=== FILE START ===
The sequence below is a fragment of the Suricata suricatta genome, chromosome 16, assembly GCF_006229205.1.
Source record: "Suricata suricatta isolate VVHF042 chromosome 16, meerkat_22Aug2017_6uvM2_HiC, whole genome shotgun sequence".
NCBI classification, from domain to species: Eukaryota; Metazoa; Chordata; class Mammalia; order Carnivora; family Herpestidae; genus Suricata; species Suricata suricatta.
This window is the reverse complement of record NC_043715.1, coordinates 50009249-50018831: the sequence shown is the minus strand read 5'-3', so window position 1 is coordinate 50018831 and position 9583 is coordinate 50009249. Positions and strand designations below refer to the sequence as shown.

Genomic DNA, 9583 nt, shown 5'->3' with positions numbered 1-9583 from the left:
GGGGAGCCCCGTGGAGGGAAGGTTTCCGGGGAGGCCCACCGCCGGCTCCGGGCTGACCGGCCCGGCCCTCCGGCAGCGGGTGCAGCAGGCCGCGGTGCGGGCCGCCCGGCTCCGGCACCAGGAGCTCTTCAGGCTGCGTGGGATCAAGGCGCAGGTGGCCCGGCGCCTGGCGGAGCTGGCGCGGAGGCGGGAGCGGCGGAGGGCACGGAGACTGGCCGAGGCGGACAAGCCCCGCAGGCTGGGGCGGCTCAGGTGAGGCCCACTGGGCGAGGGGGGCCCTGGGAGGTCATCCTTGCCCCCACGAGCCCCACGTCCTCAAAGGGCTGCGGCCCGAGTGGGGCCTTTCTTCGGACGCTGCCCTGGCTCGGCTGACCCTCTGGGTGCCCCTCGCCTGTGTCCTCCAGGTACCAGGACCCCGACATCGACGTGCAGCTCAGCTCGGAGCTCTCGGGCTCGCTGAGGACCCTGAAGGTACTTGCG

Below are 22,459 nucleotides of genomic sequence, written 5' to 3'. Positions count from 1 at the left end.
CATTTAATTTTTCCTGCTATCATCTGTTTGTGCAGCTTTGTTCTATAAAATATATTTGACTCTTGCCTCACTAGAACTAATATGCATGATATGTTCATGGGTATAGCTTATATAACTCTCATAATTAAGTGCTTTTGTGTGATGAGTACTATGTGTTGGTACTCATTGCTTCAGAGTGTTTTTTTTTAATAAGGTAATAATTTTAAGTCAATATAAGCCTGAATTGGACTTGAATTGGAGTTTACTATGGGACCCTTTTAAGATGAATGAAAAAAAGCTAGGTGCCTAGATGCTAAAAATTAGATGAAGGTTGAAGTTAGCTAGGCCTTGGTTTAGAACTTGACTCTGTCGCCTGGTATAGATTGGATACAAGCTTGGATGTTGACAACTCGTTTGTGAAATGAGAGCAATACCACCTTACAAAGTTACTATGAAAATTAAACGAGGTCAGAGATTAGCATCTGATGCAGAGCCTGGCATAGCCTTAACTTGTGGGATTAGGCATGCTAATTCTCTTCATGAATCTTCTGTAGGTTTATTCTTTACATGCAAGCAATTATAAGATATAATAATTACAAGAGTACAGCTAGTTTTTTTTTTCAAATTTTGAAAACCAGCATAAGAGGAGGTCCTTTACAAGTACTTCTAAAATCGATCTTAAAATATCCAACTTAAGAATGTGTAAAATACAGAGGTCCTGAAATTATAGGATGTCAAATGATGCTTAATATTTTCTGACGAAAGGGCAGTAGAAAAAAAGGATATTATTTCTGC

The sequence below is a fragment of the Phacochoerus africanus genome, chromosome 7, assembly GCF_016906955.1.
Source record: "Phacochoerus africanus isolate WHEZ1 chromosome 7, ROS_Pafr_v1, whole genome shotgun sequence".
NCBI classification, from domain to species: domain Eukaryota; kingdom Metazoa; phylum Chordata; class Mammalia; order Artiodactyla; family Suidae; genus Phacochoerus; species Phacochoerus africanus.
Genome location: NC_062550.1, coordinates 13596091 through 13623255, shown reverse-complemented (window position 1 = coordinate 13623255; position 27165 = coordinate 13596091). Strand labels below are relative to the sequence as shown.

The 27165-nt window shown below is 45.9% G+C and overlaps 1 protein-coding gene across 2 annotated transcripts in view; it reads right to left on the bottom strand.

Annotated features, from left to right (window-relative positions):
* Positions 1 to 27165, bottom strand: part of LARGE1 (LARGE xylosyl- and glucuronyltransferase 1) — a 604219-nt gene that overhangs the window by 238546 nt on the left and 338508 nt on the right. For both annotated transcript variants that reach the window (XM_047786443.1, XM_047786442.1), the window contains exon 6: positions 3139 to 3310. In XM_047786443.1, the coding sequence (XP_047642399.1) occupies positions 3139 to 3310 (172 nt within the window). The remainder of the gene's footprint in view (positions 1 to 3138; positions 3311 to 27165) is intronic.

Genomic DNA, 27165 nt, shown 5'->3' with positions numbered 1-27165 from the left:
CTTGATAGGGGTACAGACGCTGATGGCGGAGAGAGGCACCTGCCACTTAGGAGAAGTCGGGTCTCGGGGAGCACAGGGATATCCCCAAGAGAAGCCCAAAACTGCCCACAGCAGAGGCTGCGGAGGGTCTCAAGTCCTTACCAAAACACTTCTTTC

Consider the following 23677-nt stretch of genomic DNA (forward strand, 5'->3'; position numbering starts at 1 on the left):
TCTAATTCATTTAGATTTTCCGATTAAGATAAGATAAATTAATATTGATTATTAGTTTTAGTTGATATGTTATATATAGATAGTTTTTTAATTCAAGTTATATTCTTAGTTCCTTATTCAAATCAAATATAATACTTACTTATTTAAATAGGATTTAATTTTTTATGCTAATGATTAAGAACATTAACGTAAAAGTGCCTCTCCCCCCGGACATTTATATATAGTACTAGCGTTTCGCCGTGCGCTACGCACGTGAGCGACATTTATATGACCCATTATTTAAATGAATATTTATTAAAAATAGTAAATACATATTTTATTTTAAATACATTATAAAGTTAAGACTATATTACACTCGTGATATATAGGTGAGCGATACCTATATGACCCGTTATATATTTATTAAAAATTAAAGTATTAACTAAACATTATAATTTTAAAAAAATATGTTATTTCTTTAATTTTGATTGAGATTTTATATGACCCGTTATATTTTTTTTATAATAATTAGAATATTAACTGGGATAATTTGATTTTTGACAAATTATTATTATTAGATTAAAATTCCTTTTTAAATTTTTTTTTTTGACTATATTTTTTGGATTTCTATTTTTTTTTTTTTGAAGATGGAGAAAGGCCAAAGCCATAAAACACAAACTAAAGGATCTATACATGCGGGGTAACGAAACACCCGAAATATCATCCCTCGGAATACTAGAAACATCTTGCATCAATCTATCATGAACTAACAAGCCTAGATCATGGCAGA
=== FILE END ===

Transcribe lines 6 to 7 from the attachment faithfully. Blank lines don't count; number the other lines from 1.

GGGGAGCCCCGTGGAGGGAAGGTTTCCGGGGAGGCCCACCGCCGGCTCCGGGCTGACCGGCCCGGCCCTCCGGCAGCGGGTGCAGCAGGCCGCGGTGCGGGCCGCCCGGCTCCGGCACCAGGAGCTCTTCAGGCTGCGTGGGATCAAGGCGCAGGTGGCCCGGCGCCTGGCGGAGCTGGCGCGGAGGCGGGAGCGGCGGAGGGCACGGAGACTGGCCGAGGCGGACAAGCCCCGCAGGCTGGGGCGGCTCAGGTGAGGCCCACTGGGCGAGGGGGGCCCTGGGAGGTCATCCTTGCCCCCACGAGCCCCACGTCCTCAAAGGGCTGCGGCCCGAGTGGGGCCTTTCTTCGGACGCTGCCCTGGCTCGGCTGACCCTCTGGGTGCCCCTCGCCTGTGTCCTCCAGGTACCAGGACCCCGACATCGACGTGCAGCTCAGCTCGGAGCTCTCGGGCTCGCTGAGGACCCTGAAGGTACTTGCG

Below are 22,459 nucleotides of genomic sequence, written 5' to 3'. Positions count from 1 at the left end.